Dell Inspiron 8500

  • Editors' rating
    8.1 Excellent

Pros

  • Fast (especially 3D graphics)
  • wide-aspect display
  • dual-band wireless antennae.

Cons

  • Flimsy keyboard
  • erratic mouse buttons
  • relatively hefty, with a large footprint.

Dell should bundle a big supply of popcorn with its new Inspiron 8500 series, because the laptop's awesome 15.4in. wide-aspect display will have you watching DVD movies all night. This completely redesigned desktop replacement system has plenty more in store as well, including the fastest Mobile Pentium 4-M processors, integrated dual-band antennae for 802.11b and 802.11g wireless and excellent performance. All of these features are wrapped in a silver case that you can customise with QuickSnap lid covers in a variety of colours. For all that it offers, the Inspiron 8500 range's £1,256 (ex. VAT) starting price is reasonable. Any way you look at it, you'd be hard-pressed to come up with a cooler, faster desktop replacement notebook than the Inspiron 8500 series, which is why it's an Editors' Choice in this category.

Design
With the advent of the Apple iBook a few years back, coloured plastics briefly became all the notebook rage. Dell attempts to rekindle that enthusiasm with the Inspiron 8500 series. Naked, the case exterior is completely silver; snap on one of the £15 (ex. VAT) optional lid covers, and the 8500 assumes a whole new look. You can get Bamboo, Burlwood, Graphite and Venice Blue (the latter was fitted on our review sample, which made it look a lot like another new Inspiron, the mainstream 5100 model). The Inspiron 8500 series's 36.1cm by 27.6cm by 3.9cm case is especially broad due to its wide-aspect, 15.4in. display. The bright, crisp display comes in two different resolutions: WSXGA+ (1,680 by 1,050 pixels) or -- as in our review sample -- WUXGA (1,920 by 1,200 pixels). Either one is great for watching DVD movies, many of which are optimised for wide-aspect viewing. And when it's time to get back to work, the wide-aspect screen lets you view two windows side by side. Despite its girth, the system stays fairly trim by including just one swappable bay for secondary storage drives and other modules. Our review system included a DVD/CD-RW combo drive, but you can also order CD, DVD, CD-RW and floppy drives, plus a second battery to fill the bay. The whole package weighs 3.53kg (4.09kg with the AC adapter). That's a bit lighter than most full-sized, three-spindle desktop replacements (including Dell's own Inspiron 8200 series), but significantly heavier than similar two-spindle, wide-screen designs that blur the lines between a desktop replacement and a thin-and-light system, such as Apple's PowerBook G4. The extra-wide case leaves lots of room for a spacious keyboard with a familiar desktop-like layout, but the keyboard felt flimsy to us. We also found the four mouse buttons to be a little erratic: the two under the spacebar (you're supposed to use them with the pointing stick) depress too far, while the other two beneath the touchpad barely move. However, we appreciated the CD controls to the right of the keyboard and buttons for volume up, down and mute located above the keyboard. The two speakers on the front edge emit clear, although not booming, sound. The Inspiron 8500 series includes the ports and slots you'd expect in a desktop replacement. On the left edge, you'll find one Type II PC Card slot, headphone and microphone jacks, FireWire and infrared. The back edge features S-Video out, RJ-45, RJ-11, parallel, VGA, serial and two USB 2.0 ports.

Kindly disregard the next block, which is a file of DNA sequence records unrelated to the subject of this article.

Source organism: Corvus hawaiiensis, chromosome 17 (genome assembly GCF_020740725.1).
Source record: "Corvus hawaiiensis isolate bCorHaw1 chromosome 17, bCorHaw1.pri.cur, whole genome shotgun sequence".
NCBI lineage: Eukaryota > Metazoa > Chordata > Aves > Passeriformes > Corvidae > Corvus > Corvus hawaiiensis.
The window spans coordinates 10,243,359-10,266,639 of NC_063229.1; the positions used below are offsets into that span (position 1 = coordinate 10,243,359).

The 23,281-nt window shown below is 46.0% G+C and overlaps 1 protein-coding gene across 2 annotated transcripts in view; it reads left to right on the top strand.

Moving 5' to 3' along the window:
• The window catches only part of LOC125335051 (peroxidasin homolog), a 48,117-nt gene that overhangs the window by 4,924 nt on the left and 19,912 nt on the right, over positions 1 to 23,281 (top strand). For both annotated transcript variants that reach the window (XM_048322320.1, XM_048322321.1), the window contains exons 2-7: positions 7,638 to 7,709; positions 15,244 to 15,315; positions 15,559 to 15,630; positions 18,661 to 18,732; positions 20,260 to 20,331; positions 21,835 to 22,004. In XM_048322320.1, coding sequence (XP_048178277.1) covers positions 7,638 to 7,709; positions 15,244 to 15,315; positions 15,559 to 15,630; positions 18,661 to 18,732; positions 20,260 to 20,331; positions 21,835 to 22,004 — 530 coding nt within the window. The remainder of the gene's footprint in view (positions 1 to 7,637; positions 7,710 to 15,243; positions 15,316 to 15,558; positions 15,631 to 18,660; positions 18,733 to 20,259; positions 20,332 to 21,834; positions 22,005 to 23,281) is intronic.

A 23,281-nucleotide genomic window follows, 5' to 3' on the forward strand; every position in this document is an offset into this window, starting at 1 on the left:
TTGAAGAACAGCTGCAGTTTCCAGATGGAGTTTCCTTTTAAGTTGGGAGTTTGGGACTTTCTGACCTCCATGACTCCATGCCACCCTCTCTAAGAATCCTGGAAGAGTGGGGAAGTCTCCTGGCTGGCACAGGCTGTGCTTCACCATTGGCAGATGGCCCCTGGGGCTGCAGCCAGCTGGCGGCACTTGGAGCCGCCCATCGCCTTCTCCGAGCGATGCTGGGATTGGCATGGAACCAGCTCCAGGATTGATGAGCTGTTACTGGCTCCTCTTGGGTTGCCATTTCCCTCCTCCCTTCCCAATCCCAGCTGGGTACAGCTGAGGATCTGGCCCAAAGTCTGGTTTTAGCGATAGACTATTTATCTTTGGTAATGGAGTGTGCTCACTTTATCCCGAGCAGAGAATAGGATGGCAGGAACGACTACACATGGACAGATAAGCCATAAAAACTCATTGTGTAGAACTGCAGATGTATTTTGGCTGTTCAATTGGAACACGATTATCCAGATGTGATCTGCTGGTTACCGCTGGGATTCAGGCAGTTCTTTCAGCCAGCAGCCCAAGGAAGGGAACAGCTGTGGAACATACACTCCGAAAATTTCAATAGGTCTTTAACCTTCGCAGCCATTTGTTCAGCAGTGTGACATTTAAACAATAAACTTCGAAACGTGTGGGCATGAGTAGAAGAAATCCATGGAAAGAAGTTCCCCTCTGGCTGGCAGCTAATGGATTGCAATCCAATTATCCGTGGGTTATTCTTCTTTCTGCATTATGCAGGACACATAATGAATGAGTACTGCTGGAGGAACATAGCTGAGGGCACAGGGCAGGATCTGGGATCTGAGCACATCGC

Features